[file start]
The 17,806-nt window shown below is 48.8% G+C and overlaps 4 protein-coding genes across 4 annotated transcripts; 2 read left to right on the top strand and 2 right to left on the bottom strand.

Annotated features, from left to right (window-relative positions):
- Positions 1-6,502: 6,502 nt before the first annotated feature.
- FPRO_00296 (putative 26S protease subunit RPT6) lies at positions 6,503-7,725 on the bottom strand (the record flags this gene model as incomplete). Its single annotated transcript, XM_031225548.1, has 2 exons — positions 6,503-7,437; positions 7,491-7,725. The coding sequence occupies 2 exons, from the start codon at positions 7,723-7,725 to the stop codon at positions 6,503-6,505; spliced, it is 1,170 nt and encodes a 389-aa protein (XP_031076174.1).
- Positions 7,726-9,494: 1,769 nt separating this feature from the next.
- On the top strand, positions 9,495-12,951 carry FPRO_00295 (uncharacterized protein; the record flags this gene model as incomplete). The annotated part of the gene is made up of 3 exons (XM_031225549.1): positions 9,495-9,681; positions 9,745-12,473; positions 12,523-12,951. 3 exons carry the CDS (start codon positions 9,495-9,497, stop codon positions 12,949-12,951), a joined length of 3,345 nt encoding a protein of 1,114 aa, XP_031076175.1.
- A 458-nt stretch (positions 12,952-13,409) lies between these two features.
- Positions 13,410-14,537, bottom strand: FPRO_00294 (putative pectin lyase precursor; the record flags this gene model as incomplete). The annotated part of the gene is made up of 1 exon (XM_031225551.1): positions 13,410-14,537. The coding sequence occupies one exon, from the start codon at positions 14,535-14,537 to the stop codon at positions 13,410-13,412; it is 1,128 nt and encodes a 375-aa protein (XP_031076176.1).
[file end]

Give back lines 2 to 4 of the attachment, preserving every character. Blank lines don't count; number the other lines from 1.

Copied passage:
Annotated features, from left to right (window-relative positions):
- Positions 1-6,502: 6,502 nt before the first annotated feature.
- FPRO_00296 (putative 26S protease subunit RPT6) lies at positions 6,503-7,725 on the bottom strand (the record flags this gene model as incomplete). Its single annotated transcript, XM_031225548.1, has 2 exons — positions 6,503-7,437; positions 7,491-7,725. The coding sequence occupies 2 exons, from the start codon at positions 7,723-7,725 to the stop codon at positions 6,503-6,505; spliced, it is 1,170 nt and encodes a 389-aa protein (XP_031076174.1).